I want to apply zine’s emphasis on the personal to this online lifestyle magazine. There would be a submission section on the site that welcomes everyone to submit any writing, art, video, or music to be published online. The site could be organized according the type of material, for example:
- Writing: opinion, fiction, poetry…
- Art: painting, drawing, sculpture, photography…
- Video: experimental, documentary, short…
- Music: recordings, live-stream
The site would be art-based, but there would be no restrictions to style or content, creating an open space for a variety of opinions, ideas, and visions to be shared. As Stephen Duncombe comments with regards to zines, “The message isn’t: You should do this. Instead it’s: Look what I’ve done” (Duncombe 35). Beats were not interested in reforming society, but rather in creating an alternative lifestyle. Therefore, the site would function provide people with a safe space to say what’s on their mind, allowing a cathartic release through this expression that may otherwise remain bottled up by fear of judgment.
The main focus of the website would be to create an open space where individuals are free to express themselves and enjoy the self-expressions of others. Like zines, the site would not be used, “as a medium to broadcast discontent to the dominant society” but rather, “as a way to share personal stories of living on the outside quietly with other disaffected individuals” (Duncombe 30). Instead of creating to please an audience, creation would be based on an individual’s expression of self or personal reflections about the world around them. Real thoughts and real feelings.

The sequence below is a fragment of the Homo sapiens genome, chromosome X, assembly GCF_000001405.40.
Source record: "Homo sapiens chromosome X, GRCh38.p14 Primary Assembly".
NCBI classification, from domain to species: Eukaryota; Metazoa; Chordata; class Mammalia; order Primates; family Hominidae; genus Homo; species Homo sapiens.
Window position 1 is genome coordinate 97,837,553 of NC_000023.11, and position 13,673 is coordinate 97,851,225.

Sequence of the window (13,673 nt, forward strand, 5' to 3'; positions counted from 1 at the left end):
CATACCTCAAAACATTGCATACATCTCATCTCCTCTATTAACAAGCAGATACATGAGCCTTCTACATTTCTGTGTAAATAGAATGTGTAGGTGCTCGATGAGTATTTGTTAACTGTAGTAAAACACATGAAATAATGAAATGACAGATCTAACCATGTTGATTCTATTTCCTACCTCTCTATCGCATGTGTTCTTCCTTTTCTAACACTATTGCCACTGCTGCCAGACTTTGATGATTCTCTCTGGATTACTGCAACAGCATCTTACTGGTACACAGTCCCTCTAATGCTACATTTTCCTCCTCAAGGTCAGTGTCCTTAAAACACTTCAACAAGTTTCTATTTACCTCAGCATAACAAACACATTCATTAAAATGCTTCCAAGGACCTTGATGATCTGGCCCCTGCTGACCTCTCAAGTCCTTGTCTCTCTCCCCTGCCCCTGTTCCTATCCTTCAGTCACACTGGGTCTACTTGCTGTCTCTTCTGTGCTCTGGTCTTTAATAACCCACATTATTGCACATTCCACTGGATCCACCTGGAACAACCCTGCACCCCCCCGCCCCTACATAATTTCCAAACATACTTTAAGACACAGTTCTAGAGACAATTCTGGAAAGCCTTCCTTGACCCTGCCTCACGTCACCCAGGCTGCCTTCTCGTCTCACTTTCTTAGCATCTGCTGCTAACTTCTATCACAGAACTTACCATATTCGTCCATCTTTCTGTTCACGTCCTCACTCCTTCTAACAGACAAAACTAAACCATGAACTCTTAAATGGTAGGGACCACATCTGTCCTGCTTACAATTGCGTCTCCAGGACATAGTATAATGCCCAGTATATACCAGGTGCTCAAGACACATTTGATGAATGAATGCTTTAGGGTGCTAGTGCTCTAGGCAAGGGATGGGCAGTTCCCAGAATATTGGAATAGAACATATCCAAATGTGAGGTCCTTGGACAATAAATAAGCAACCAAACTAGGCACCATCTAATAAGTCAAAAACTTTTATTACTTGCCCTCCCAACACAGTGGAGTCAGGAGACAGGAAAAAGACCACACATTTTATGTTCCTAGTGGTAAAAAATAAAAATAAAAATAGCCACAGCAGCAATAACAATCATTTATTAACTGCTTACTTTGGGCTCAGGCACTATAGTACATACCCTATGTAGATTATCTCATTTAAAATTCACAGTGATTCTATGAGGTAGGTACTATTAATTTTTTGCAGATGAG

The site would be funded and maintained on a voluntary basis, avoiding the use of ads and any attachment to the commercial mainstream. This self-funding would allow the site to regulate its own content and feature topics on taboo subjects that other sites might not be able to explore.
Users could create their own profile with whatever information about themselves they choose to share, or they could remain anonymous. They could also choose whether or not they would like all of their submissions to gather in a page attached to their profile or remain scattered and anonymous.
In order to create a community aspect, the site would have a chat application that allowed people to connect with one another. If a person really liked a poem or a video that they saw on the site, they would have the ability to reach out to the creator.
Gelder, Ken. “Literary Subculture Geographies.” Subculture: Cultural Histories and Social Practice. By Ken Gelder. Abington: Routledge, 2007. 66-82. Print.
Epstein, Rob, and Jeffrey Friedman. “Howl Directors Rob Epstein and Jeffrey Friedman. “Interview by Keith Phipps. A.V. Club. Onion Inc., 29 Sept. 2010. Web. 10 Nov. 2013.
Hebdige, Dick. Subculture: The Meaning of Style. London: Methuen, 1979. Print.
Howl. Dir. Rob Epstein and Jeffrey Friedman. By Rob Epstein and Jeffrey Friedman. Perf. James Franco, Tod Rotandi and Jon Prescott. Werc Werk Works, Telling Pictures, RabbitBandini Productions, 2010. Netflix. Web.
Lawlor, William. Beat Culture: Icons, Lifestyles, and Impact. Santa Barbara, CA: ABC-CLIO, 2005. Print.
Nichols, Bill. Representing Reality: Issues and Concepts in Documentary. Bloomington:Indiana UP, 1991. Print.
O’Neal, Paul. “Only Rebellion Around: Beat Generation.” LIFE 30 Nov. 1959: n. pag. Google Books. Web. 11 Nov. 2013.